Thursday, September 6, 2012

With Friends Like These ...

A couple of weekends ago, Mark and I attended a dinner party thrown by a friends of ours. The gathering consisted of five couples, most of whom I met eons ago when we all attended the singles ministry at a local church. That particular ministry was pretty successful seeing as how all of us at the party, with the exception of one gal, married someone we met in the group.

At the time, these people were my core friends. We hung out together quite often. We held each other accountable for our actions and our words. We laughed , traveled, and talked together. As it often does, life led us down different paths, and we lost contact with each other. Our common link was the dinner party hostess. She has kept in touch with everyone over the years and keeps us all up to date on who is doing what. She thought it would be grand fun to pull us all together again. I was pretty excited until ...

"Oh! I like your tablecloth dress!" my friend exclaimed when we walked through the door. I looked at Mark; he looked at me. We were both thinking, "Huh? Who says that to a guest?" I smiled and let it slide. After all, the hostess isn't known for her filtering.

Apparently, neither are very many people at the party. By the time the dinner was over, I don't think there was any part of my belief system or life that hadn't been hatefully criticized. (To be fair, the comments came mostly from one person.) Here's the rundown: 
  • Democrats are jackasses ... and it wasn't a reference to the Democratic party symbol.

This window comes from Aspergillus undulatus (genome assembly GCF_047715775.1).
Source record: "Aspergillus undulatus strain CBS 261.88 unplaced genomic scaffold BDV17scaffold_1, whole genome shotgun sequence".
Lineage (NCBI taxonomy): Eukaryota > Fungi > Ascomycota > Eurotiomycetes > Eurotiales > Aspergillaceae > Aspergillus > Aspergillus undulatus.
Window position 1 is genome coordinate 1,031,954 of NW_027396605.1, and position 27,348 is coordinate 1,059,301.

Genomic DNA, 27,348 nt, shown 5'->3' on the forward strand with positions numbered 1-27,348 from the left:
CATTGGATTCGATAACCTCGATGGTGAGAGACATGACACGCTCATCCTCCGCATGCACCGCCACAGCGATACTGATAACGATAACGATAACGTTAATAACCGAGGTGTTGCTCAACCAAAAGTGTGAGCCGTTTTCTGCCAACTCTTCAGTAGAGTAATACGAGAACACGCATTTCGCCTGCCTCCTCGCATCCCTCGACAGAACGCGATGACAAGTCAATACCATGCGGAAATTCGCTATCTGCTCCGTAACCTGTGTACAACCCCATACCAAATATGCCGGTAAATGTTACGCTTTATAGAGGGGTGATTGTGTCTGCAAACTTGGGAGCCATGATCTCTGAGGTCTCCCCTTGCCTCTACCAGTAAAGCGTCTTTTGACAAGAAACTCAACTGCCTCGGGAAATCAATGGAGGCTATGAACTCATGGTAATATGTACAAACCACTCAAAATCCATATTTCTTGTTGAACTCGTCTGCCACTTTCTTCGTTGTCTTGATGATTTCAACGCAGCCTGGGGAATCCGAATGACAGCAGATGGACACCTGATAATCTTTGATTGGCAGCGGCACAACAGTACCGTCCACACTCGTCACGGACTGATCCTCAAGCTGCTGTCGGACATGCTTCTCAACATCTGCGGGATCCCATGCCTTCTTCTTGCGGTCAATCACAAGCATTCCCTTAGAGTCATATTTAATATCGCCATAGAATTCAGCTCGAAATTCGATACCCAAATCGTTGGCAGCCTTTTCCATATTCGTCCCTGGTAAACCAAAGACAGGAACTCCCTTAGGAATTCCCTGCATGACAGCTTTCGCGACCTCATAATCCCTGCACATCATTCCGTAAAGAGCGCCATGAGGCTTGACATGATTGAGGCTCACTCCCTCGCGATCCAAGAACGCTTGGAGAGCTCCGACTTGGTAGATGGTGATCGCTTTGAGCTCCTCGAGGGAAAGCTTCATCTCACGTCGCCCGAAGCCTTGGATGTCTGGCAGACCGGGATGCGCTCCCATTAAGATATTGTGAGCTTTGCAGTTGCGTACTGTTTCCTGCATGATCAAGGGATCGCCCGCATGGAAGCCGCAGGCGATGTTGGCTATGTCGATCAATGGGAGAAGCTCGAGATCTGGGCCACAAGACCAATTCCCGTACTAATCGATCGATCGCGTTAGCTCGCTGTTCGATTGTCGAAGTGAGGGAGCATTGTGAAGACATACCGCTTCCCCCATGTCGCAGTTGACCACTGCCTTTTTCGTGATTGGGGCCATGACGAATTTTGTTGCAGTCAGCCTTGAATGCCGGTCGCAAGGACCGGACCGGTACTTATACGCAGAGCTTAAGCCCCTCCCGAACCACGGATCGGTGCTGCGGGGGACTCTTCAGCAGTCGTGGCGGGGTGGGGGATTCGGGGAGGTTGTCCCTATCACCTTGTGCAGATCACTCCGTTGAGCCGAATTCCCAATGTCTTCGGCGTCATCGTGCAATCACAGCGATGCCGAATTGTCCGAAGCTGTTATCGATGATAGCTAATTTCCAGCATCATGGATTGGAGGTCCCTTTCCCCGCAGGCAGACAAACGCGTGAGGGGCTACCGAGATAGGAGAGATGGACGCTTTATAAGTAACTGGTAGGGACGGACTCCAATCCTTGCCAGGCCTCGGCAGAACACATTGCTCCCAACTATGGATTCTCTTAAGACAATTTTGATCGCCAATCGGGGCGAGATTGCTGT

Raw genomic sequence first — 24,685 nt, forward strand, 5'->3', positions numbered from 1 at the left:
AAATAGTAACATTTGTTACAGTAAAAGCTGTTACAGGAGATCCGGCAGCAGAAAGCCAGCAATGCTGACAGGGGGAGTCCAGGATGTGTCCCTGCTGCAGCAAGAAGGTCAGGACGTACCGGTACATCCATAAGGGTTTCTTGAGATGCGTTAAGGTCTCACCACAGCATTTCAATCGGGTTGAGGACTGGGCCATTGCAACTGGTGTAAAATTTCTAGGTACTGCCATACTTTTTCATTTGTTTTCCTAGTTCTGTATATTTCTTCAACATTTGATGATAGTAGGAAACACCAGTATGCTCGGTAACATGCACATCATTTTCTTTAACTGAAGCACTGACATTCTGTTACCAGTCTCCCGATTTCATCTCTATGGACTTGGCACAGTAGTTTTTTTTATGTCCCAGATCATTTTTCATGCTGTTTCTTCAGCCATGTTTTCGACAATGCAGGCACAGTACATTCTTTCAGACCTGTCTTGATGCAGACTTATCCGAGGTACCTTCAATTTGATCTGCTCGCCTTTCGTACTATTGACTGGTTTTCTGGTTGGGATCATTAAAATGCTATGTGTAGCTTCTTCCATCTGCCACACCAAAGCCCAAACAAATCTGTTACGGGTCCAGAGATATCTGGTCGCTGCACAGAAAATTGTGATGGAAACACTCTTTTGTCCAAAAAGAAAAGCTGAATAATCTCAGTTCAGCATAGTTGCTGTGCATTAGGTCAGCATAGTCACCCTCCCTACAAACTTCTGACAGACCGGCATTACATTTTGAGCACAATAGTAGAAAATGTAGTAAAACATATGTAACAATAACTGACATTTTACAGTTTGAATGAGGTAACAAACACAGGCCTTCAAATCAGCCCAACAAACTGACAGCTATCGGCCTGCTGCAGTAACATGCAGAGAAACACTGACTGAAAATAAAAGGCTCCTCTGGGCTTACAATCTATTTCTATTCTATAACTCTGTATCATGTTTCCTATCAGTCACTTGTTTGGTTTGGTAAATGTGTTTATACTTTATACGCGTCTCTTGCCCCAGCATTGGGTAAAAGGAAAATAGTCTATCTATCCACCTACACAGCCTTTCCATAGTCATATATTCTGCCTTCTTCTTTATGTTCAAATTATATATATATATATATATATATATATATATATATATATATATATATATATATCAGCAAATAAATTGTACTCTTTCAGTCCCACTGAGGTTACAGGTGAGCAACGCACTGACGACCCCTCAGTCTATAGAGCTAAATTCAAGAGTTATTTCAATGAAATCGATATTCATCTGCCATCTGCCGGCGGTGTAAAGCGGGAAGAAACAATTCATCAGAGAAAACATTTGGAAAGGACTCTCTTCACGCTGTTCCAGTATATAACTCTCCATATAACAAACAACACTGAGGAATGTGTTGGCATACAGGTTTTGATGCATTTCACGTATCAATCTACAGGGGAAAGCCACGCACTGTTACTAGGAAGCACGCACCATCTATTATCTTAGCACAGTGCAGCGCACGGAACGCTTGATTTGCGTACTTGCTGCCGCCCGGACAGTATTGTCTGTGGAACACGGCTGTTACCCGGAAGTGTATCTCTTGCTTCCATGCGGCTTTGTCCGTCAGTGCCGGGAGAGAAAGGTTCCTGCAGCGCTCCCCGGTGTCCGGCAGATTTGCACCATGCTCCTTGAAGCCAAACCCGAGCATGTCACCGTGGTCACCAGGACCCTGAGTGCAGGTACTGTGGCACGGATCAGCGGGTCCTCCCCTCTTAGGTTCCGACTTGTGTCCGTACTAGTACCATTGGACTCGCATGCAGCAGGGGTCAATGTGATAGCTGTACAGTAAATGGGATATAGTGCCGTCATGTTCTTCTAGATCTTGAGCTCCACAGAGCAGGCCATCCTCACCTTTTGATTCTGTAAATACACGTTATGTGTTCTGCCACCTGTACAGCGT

• If you choose to live in Missouri vs. Kansas ... you suck on all levels.
  • People who work in the field of information technology (which Mark does), are geeky nerds.
  • If you mention on your Facebook page that you enjoy alcohol on occasion, then it is assumed that you spend most of your time hammered.
  • If you are gay, you are the root of all evil.
And they shared other opinions, plenty of others. Here's the real kicker: Every other sentence was spent praising God and bragging about how often they attend church, and which Bible study or small group they were a part of. It was almost like a competition amongst themselves to see who was the best Christian. And apparently, if you go attend church on a regular basis, that makes your hateful and hurtful comments OK.

I sat rigidly silent in offended shock through most of the dinner. And, I was kind of embarrassed at the closed-mindedness of some of the people at the table. I don't know if they thought we were all like-minded because we all knew each other, and that made their comments acceptable. I don't know if they live in such a small bubble that they truly have no awareness that other perspectives exist in this world.  I do know that Mark and I try to be very careful with our words in mixed company, especially when we are around people we consider friends. And while I am certainly OK with viewpoints that differ from my own, I believe there is an intelligent way to communicate those ideas.

So, lately I've been wondering if these friends always held these views, and I was just oblivious. Or, maybe they have changed and I haven't. Or maybe I have changed and they haven't. Not sure what the Real Reality is here, but I know that evening was far from my Ideal Reality.



  1. Perhaps the dinner guests need to read the most recent blog posting from their pastor regarding Politics and Religion. Here is an excerpt: "But Christians get it wrong in the area of politics when they too closely associate their faith with a political party, or they lay aside Christian ethics and Christ’s call to love even our enemies, and instead they engage in slander and mean-spirited partisan politics. Christians get it right when they work for justice, and when grace, truth, and love mark their political activities." Also, they need to remember the importance of grace, tolerance and love in all areas of their lives!!!

  2. Thanks for reading, Patti. The whole experience just made me kind of sad. It's still on my mind (obviously).